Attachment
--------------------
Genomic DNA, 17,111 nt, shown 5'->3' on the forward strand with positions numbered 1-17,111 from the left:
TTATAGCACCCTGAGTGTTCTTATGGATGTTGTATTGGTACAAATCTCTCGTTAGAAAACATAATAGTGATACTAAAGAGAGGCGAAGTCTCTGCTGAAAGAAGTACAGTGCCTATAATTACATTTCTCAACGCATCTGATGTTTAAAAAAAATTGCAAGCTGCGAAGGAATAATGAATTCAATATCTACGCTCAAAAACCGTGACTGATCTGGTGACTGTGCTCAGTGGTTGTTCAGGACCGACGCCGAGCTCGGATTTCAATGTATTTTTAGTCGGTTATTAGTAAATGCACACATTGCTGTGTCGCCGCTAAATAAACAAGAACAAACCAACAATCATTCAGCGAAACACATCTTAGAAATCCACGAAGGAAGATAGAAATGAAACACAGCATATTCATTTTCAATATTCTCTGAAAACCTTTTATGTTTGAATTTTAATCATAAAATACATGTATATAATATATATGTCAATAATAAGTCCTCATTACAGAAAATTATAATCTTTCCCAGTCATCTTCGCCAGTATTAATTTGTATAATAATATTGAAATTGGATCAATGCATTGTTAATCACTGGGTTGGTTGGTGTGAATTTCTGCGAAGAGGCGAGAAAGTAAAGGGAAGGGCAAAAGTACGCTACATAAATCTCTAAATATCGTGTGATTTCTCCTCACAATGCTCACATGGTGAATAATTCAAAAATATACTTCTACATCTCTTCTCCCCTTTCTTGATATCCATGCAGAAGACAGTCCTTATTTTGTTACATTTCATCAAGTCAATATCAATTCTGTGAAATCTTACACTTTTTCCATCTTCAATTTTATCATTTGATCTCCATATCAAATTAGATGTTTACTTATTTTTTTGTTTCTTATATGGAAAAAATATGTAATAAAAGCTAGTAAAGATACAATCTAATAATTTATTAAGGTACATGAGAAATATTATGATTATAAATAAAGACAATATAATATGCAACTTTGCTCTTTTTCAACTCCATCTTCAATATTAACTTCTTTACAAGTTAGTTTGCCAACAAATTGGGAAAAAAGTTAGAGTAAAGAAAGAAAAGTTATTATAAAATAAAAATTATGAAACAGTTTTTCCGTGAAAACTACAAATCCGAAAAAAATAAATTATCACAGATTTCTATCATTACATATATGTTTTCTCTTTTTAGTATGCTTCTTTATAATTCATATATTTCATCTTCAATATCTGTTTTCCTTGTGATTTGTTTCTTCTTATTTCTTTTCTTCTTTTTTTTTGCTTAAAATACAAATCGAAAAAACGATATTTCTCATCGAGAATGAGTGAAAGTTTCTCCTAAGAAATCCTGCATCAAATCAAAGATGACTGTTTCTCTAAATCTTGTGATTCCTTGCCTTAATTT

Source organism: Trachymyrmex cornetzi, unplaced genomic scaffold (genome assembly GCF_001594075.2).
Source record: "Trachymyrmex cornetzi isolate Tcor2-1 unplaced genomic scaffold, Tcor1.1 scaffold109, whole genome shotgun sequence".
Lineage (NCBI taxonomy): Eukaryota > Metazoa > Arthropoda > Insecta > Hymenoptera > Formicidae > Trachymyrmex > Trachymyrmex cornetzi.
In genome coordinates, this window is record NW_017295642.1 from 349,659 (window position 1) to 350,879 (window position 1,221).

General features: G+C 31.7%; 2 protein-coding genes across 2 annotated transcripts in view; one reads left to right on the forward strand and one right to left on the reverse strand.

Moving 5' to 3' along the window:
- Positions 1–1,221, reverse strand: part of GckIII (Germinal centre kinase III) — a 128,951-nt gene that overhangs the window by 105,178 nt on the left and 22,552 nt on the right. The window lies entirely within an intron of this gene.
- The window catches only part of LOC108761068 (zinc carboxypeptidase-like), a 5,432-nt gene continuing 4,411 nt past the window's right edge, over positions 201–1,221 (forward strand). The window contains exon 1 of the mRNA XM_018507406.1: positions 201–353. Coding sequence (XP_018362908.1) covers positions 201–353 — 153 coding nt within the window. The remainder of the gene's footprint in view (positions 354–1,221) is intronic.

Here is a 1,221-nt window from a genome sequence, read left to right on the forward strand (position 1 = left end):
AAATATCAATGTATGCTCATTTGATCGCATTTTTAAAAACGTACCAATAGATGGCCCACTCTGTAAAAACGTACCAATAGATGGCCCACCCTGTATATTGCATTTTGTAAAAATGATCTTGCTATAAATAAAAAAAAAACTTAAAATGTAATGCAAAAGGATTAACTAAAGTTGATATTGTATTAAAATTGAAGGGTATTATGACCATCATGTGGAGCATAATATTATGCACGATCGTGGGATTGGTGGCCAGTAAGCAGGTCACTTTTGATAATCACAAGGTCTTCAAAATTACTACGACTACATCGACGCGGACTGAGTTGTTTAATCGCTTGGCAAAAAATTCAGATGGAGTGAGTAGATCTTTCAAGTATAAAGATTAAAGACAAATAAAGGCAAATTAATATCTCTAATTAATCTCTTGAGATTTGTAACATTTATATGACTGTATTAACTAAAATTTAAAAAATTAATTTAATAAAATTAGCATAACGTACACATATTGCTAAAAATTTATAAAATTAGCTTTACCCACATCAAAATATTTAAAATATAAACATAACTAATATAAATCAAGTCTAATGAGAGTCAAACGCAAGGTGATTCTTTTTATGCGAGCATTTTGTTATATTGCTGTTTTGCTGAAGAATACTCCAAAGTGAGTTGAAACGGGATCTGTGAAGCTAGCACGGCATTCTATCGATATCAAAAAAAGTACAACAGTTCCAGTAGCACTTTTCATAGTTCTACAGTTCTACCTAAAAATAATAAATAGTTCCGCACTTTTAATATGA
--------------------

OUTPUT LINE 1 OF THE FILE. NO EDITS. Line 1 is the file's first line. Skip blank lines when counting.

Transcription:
Genomic DNA, 17,111 nt, shown 5'->3' on the forward strand with positions numbered 1-17,111 from the left: